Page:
Nanoumwelt project plan

NanoUmwelt Projectplan

Against this background, NanoUmwelt had dealt with three different tasks:

  1. the detection and quantification of smallest amounts of nanomaterials (<ng/L or <ng/kg) in environmental and human samples
  2. the in vitro investigation of the human- and ecotoxicity in the low-dose range
  3. the standardised and reproducible synthesis of nanomaterials

The most important developments within NanoUmwelt are:

  • A standardised sample preparation protocol for the analysis of engineered nanomaterials in complex human and environmental samples such as human blood, fish tissues and mussels
  • Powerful analytical methodologies based on Transmission Electron Microscopy (TEM), Immunoassays (ABICAP) and Asymmetrical Flow Field-Flow Fractionation (AF4) for the quantification and characterization of engineered nanomaterials in complex human- and environmental samples down to trace levels (<µg/L)
  • Novel in vitro– and ex vivo-models for the investigation of human-toxicological effects of nanomaterials based on endpoints like cardiotoxicity, immune reaction, differentiation potential and transport across biological barriers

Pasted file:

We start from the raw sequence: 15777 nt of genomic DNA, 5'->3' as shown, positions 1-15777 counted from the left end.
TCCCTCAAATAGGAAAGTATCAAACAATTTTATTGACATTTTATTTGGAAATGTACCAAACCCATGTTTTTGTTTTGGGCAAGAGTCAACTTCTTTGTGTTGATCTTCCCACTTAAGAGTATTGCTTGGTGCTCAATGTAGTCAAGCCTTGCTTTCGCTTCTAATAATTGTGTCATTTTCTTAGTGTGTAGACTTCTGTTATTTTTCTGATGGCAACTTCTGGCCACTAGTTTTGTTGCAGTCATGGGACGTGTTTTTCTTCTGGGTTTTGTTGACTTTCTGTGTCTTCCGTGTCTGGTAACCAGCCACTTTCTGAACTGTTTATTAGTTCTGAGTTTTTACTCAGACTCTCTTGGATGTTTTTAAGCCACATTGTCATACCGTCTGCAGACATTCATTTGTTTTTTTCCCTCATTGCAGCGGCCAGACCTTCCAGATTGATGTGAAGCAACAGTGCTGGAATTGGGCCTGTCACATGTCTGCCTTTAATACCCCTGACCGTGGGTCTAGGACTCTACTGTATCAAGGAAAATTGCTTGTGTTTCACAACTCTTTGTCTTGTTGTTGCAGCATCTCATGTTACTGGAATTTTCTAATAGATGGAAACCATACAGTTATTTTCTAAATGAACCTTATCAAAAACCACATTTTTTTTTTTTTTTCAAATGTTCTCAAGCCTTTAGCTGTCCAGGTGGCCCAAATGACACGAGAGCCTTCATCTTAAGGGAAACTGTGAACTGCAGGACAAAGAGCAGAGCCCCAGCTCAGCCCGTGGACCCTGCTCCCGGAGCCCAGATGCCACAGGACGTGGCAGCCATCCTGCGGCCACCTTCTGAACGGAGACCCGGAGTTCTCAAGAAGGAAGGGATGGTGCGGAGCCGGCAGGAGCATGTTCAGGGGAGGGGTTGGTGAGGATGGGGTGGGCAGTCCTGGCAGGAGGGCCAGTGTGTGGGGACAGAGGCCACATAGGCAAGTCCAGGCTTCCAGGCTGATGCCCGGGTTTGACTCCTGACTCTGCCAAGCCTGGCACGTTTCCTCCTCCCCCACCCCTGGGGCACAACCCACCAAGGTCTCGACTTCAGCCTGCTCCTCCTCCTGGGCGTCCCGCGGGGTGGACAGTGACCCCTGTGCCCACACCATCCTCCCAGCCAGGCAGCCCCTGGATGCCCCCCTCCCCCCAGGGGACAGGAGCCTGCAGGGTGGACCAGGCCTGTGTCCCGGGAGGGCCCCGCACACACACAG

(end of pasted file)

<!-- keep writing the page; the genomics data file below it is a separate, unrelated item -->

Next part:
• Novel model systems for the investigation of ecotoxicological effects of nanomaterials

The most important findings of NanoUmwelt are:

  • The concentrations of engineered nanomaterials in all investigated real samples were below the limits of quantification of the analytical methodologies developed within NanoUmwelt
  • A long-term exposure of silver (AgPure) and polystyrene nanoparticles in soil has significant impact on soil microbial and enzyme activities as well as the functional diversity of the soil microbial community (;
  • Uptake of polystyrene nanoparticles into human cells could be observed, however, no influence on the cell viability was evident in the low-dose range
  • No conclusive statement on the permeability of biological barriers for engineered nanomaterials can be drawn, yet
  • Model systems of the intestinal and placental barrier represent very suitable tools for the investigation of the transport of nanomaterials in the human organism. The selection of the respective model (2D-in vitro, 3D-in vitro or ex vivo) is crucial with regard to the results of the performed studies. It could be demonstrated that, depending on the applied model system, nanoparticles can partially induce different effects. Hence, the proper choice of the applied model system is a very critical parameter in human toxicology